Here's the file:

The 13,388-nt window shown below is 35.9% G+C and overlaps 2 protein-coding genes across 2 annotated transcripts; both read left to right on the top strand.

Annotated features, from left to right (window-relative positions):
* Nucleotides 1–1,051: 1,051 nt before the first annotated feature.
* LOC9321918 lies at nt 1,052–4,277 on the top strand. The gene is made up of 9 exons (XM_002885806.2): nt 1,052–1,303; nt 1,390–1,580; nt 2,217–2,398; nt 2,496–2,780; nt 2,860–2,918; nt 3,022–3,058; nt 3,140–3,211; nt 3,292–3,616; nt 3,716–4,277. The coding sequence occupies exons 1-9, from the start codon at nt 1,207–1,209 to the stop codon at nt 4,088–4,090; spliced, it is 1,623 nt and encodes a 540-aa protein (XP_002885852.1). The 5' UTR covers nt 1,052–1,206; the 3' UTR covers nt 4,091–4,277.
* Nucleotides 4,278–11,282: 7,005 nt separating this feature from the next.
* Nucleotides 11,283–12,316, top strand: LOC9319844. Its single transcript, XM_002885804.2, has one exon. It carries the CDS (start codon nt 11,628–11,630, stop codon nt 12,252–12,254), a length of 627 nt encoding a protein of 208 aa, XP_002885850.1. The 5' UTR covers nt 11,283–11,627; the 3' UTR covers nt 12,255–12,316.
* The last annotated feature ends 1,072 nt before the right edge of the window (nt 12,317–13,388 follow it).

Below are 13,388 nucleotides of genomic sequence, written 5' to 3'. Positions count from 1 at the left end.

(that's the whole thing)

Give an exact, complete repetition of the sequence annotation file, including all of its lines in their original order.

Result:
The 13,388-nt window shown below is 35.9% G+C and overlaps 2 protein-coding genes across 2 annotated transcripts; both read left to right on the top strand.

Annotated features, from left to right (window-relative positions):
* Nucleotides 1–1,051: 1,051 nt before the first annotated feature.
* LOC9321918 lies at nt 1,052–4,277 on the top strand. The gene is made up of 9 exons (XM_002885806.2): nt 1,052–1,303; nt 1,390–1,580; nt 2,217–2,398; nt 2,496–2,780; nt 2,860–2,918; nt 3,022–3,058; nt 3,140–3,211; nt 3,292–3,616; nt 3,716–4,277. The coding sequence occupies exons 1-9, from the start codon at nt 1,207–1,209 to the stop codon at nt 4,088–4,090; spliced, it is 1,623 nt and encodes a 540-aa protein (XP_002885852.1). The 5' UTR covers nt 1,052–1,206; the 3' UTR covers nt 4,091–4,277.
* Nucleotides 4,278–11,282: 7,005 nt separating this feature from the next.
* Nucleotides 11,283–12,316, top strand: LOC9319844. Its single transcript, XM_002885804.2, has one exon. It carries the CDS (start codon nt 11,628–11,630, stop codon nt 12,252–12,254), a length of 627 nt encoding a protein of 208 aa, XP_002885850.1. The 5' UTR covers nt 11,283–11,627; the 3' UTR covers nt 12,255–12,316.
* The last annotated feature ends 1,072 nt before the right edge of the window (nt 12,317–13,388 follow it).

Below are 13,388 nucleotides of genomic sequence, written 5' to 3'. Positions count from 1 at the left end.